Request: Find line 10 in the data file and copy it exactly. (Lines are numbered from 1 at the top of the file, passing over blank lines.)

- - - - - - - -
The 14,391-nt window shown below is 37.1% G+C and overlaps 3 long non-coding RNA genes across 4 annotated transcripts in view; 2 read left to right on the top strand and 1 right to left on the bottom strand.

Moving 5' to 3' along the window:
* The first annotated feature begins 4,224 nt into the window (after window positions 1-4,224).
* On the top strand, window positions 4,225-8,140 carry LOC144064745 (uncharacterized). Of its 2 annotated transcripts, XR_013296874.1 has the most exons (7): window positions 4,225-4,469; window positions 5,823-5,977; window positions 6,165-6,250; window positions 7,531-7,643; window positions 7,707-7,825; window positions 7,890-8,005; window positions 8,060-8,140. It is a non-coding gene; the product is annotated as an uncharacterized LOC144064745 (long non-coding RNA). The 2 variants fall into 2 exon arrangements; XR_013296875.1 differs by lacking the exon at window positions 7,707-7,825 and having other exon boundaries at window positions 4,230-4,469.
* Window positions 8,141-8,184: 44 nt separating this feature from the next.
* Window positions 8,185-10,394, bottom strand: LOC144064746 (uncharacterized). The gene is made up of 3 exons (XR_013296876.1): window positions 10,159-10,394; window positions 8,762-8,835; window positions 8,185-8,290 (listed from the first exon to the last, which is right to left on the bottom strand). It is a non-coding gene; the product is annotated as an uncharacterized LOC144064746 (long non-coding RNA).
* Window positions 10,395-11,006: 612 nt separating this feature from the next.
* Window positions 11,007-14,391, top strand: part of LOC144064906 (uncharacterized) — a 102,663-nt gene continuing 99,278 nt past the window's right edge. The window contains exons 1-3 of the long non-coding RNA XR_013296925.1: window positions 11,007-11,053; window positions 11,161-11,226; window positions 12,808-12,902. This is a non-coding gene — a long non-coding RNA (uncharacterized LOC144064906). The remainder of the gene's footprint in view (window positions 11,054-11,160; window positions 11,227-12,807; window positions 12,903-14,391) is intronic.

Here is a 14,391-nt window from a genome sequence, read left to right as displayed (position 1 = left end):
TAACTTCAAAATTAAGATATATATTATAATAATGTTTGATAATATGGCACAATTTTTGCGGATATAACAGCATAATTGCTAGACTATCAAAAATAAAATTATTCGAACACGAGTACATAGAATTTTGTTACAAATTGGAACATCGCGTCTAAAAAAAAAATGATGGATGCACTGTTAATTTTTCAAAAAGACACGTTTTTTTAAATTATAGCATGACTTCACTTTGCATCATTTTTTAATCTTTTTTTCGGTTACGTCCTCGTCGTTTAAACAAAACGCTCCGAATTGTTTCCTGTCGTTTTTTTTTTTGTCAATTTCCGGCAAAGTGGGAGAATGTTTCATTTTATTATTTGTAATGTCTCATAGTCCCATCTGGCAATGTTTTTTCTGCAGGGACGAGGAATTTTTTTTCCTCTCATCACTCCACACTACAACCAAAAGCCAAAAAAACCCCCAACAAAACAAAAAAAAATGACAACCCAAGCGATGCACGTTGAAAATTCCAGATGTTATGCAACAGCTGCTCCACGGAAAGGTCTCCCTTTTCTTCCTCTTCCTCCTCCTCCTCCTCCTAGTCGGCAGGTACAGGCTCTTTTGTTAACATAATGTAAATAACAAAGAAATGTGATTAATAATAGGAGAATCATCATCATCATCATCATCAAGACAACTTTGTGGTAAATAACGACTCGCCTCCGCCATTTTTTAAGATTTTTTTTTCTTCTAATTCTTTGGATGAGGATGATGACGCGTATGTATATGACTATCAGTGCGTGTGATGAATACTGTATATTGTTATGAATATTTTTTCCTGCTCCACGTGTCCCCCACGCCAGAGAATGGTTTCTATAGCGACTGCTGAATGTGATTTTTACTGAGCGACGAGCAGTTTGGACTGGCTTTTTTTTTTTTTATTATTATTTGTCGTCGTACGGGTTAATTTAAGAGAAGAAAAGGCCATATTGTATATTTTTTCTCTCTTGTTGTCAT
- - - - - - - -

TAACTTCAAAATTAAGATATATATTATAATAATGTTTGATAATATGGCACAATTTTTGCGGATATAACAGCATAATTGCTAGACTATCAAAAATAAAATTATTCGAACACGAGTACATAGAATTTTGTTACAAATTGGAACATCGCGTCTAAAAAAAAAATGATGGATGCACTGTTAATTTTTCAAAAAGACACGTTTTTTTAAATTATAGCATGACTTCACTTTGCATCATTTTTTAATCTTTTTTTCGGTTACGTCCTCGTCGTTTAAACAAAACGCTCCGAATTGTTTCCTGTCGTTTTTTTTTTTGTCAATTTCCGGCAAAGTGGGAGAATGTTTCATTTTATTATTTGTAATGTCTCATAGTCCCATCTGGCAATGTTTTTTCTGCAGGGACGAGGAATTTTTTTTCCTCTCATCACTCCACACTACAACCAAAAGCCAAAAAAACCCCCAACAAAACAAAAAAAAATGACAACCCAAGCGATGCACGTTGAAAATTCCAGATGTTATGCAACAGCTGCTCCACGGAAAGGTCTCCCTTTTCTTCCTCTTCCTCCTCCTCCTCCTCCTAGTCGGCAGGTACAGGCTCTTTTGTTAACATAATGTAAATAACAAAGAAATGTGATTAATAATAGGAGAATCATCATCATCATCATCATCAAGACAACTTTGTGGTAAATAACGACTCGCCTCCGCCATTTTTTAAGATTTTTTTTTCTTCTAATTCTTTGGATGAGGATGATGACGCGTATGTATATGACTATCAGTGCGTGTGATGAATACTGTATATTGTTATGAATATTTTTTCCTGCTCCACGTGTCCCCCACGCCAGAGAATGGTTTCTATAGCGACTGCTGAATGTGATTTTTACTGAGCGACGAGCAGTTTGGACTGGCTTTTTTTTTTTTTATTATTATTTGTCGTCGTACGGGTTAATTTAAGAGAAGAAAAGGCCATATTGTATATTTTTTCTCTCTTGTTGTCAT